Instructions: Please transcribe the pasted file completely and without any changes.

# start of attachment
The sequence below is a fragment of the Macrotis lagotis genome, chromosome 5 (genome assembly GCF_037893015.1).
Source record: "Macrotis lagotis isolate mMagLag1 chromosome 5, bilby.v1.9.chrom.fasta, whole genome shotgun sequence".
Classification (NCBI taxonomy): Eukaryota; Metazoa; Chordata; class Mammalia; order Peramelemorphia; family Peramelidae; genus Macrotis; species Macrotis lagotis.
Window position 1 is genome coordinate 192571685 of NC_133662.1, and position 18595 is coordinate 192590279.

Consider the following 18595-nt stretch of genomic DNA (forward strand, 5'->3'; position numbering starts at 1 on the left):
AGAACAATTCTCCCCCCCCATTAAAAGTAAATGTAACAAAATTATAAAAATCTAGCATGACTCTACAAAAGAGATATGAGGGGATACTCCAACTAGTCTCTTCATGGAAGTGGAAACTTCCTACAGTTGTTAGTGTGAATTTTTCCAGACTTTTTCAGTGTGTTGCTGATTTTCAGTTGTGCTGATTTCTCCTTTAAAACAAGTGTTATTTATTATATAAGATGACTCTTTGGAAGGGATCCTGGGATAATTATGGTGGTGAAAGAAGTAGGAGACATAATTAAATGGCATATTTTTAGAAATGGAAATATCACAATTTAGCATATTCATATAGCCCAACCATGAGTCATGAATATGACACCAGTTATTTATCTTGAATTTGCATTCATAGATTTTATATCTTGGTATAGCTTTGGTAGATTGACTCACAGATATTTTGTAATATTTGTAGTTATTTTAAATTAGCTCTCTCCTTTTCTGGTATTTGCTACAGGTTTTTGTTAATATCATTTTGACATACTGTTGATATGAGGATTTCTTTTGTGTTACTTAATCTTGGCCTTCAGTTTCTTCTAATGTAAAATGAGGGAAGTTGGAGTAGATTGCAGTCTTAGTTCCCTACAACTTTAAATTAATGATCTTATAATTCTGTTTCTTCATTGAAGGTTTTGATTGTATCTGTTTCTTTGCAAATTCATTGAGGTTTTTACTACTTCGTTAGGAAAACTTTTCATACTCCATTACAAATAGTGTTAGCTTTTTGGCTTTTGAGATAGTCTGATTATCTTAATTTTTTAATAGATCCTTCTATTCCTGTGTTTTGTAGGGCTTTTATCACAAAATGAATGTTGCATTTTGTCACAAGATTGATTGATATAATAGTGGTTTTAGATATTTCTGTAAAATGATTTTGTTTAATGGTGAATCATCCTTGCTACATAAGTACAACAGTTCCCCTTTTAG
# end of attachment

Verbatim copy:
The sequence below is a fragment of the Macrotis lagotis genome, chromosome 5 (genome assembly GCF_037893015.1).
Source record: "Macrotis lagotis isolate mMagLag1 chromosome 5, bilby.v1.9.chrom.fasta, whole genome shotgun sequence".
Classification (NCBI taxonomy): Eukaryota; Metazoa; Chordata; class Mammalia; order Peramelemorphia; family Peramelidae; genus Macrotis; species Macrotis lagotis.
Window position 1 is genome coordinate 192571685 of NC_133662.1, and position 18595 is coordinate 192590279.

Consider the following 18595-nt stretch of genomic DNA (forward strand, 5'->3'; position numbering starts at 1 on the left):
AGAACAATTCTCCCCCCCCATTAAAAGTAAATGTAACAAAATTATAAAAATCTAGCATGACTCTACAAAAGAGATATGAGGGGATACTCCAACTAGTCTCTTCATGGAAGTGGAAACTTCCTACAGTTGTTAGTGTGAATTTTTCCAGACTTTTTCAGTGTGTTGCTGATTTTCAGTTGTGCTGATTTCTCCTTTAAAACAAGTGTTATTTATTATATAAGATGACTCTTTGGAAGGGATCCTGGGATAATTATGGTGGTGAAAGAAGTAGGAGACATAATTAAATGGCATATTTTTAGAAATGGAAATATCACAATTTAGCATATTCATATAGCCCAACCATGAGTCATGAATATGACACCAGTTATTTATCTTGAATTTGCATTCATAGATTTTATATCTTGGTATAGCTTTGGTAGATTGACTCACAGATATTTTGTAATATTTGTAGTTATTTTAAATTAGCTCTCTCCTTTTCTGGTATTTGCTACAGGTTTTTGTTAATATCATTTTGACATACTGTTGATATGAGGATTTCTTTTGTGTTACTTAATCTTGGCCTTCAGTTTCTTCTAATGTAAAATGAGGGAAGTTGGAGTAGATTGCAGTCTTAGTTCCCTACAACTTTAAATTAATGATCTTATAATTCTGTTTCTTCATTGAAGGTTTTGATTGTATCTGTTTCTTTGCAAATTCATTGAGGTTTTTACTACTTCGTTAGGAAAACTTTTCATACTCCATTACAAATAGTGTTAGCTTTTTGGCTTTTGAGATAGTCTGATTATCTTAATTTTTTAATAGATCCTTCTATTCCTGTGTTTTGTAGGGCTTTTATCACAAAATGAATGTTGCATTTTGTCACAAGATTGATTGATATAATAGTGGTTTTAGATATTTCTGTAAAATGATTTTGTTTAATGGTGAATCATCCTTGCTACATAAGTACAACAGTTCCCCTTTTAG